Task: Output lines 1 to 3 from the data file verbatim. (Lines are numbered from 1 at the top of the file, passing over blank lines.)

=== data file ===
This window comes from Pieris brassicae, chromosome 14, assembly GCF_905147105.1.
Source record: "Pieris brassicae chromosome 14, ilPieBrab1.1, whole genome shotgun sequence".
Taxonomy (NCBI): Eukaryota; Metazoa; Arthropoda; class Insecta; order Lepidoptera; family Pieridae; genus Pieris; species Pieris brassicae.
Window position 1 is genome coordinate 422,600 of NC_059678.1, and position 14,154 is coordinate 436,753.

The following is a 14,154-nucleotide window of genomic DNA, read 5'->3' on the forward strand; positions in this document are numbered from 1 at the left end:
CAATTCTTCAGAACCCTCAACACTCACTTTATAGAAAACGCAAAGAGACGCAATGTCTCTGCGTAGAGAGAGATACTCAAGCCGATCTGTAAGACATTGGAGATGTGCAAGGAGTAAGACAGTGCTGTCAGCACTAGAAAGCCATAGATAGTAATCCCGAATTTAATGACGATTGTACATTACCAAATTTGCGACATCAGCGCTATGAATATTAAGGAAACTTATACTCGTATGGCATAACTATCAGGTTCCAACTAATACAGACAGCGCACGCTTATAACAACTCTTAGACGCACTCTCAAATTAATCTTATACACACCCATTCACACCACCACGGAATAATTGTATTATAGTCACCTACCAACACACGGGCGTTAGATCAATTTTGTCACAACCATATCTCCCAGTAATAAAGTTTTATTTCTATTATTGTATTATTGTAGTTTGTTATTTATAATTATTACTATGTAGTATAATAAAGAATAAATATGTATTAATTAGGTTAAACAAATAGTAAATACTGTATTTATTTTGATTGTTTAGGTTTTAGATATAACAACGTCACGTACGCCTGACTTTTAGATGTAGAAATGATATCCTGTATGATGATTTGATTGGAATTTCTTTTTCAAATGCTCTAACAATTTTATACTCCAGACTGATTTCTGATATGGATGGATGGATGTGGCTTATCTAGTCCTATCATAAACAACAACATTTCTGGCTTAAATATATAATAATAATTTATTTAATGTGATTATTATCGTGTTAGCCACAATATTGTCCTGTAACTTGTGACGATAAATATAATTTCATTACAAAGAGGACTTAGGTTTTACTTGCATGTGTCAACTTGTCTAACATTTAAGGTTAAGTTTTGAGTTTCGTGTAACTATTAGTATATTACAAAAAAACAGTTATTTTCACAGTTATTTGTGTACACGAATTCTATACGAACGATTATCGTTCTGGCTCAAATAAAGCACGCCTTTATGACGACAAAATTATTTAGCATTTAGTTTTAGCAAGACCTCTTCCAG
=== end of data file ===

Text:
This window comes from Pieris brassicae, chromosome 14, assembly GCF_905147105.1.
Source record: "Pieris brassicae chromosome 14, ilPieBrab1.1, whole genome shotgun sequence".
Taxonomy (NCBI): Eukaryota; Metazoa; Arthropoda; class Insecta; order Lepidoptera; family Pieridae; genus Pieris; species Pieris brassicae.